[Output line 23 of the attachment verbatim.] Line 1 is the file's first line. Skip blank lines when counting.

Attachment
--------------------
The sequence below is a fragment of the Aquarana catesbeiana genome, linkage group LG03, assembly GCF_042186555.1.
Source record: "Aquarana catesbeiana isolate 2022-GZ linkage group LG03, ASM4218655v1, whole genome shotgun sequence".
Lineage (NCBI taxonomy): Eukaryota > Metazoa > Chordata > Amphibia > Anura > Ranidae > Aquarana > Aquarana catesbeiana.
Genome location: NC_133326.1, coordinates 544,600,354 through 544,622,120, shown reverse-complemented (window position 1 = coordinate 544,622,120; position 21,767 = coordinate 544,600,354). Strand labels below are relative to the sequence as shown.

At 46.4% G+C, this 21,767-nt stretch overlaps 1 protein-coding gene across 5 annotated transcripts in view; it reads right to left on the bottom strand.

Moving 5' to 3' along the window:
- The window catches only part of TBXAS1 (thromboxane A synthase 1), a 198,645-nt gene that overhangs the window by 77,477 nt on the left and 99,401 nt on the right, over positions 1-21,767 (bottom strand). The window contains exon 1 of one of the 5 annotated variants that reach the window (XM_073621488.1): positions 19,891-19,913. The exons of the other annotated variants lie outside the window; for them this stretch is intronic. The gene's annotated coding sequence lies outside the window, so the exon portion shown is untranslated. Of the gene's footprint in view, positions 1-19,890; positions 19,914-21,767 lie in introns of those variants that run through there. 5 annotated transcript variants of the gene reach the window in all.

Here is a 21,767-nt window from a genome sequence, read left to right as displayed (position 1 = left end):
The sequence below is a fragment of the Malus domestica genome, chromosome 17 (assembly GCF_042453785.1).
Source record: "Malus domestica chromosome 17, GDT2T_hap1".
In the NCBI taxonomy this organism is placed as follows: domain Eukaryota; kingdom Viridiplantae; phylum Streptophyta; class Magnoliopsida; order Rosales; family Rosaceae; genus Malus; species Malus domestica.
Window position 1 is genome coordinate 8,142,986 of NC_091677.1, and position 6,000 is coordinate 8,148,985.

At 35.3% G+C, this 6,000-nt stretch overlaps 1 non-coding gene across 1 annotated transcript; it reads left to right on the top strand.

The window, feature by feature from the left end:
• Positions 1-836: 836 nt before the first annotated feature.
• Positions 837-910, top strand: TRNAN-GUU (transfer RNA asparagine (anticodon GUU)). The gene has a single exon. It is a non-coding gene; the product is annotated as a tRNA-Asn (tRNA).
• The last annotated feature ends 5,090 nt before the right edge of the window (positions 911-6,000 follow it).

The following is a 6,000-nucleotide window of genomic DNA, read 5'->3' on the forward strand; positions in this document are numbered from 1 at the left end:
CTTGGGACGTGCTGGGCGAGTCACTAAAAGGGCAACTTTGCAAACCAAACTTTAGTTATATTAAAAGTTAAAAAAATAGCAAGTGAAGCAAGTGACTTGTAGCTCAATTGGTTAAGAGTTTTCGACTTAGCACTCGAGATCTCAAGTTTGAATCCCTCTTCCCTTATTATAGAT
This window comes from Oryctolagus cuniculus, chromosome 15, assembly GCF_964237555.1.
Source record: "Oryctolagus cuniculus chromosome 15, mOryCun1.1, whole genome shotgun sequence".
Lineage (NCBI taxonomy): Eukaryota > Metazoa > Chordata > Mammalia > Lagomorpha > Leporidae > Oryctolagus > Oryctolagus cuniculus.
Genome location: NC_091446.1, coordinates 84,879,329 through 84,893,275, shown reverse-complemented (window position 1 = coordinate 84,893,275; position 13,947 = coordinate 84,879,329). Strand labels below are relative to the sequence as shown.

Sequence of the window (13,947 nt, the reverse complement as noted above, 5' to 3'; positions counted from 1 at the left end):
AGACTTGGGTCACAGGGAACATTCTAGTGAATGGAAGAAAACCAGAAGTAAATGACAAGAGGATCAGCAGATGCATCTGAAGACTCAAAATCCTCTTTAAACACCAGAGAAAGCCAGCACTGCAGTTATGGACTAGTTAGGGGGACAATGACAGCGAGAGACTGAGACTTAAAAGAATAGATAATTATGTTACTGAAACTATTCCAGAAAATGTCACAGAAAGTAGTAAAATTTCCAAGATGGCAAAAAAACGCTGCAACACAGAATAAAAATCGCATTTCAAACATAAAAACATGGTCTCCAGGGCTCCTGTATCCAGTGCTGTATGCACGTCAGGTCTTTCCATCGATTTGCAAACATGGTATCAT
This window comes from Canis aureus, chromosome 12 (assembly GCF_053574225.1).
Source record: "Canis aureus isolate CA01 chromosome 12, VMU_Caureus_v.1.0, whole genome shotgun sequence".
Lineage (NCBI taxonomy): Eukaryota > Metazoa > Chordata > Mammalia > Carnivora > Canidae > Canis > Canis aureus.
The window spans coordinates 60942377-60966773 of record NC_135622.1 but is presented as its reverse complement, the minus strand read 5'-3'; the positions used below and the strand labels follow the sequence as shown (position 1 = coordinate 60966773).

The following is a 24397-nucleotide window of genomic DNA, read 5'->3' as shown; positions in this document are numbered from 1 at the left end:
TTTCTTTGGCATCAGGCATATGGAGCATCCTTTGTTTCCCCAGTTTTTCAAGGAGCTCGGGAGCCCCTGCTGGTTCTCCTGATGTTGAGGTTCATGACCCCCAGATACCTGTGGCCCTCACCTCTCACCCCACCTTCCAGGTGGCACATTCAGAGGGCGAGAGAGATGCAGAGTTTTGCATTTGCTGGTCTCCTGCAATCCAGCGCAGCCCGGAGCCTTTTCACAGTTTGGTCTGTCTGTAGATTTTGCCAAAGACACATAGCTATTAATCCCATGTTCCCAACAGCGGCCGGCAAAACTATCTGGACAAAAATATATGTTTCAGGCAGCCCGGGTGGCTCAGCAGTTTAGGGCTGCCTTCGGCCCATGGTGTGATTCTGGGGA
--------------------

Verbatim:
Genome location: NC_091446.1, coordinates 84,879,329 through 84,893,275, shown reverse-complemented (window position 1 = coordinate 84,893,275; position 13,947 = coordinate 84,879,329). Strand labels below are relative to the sequence as shown.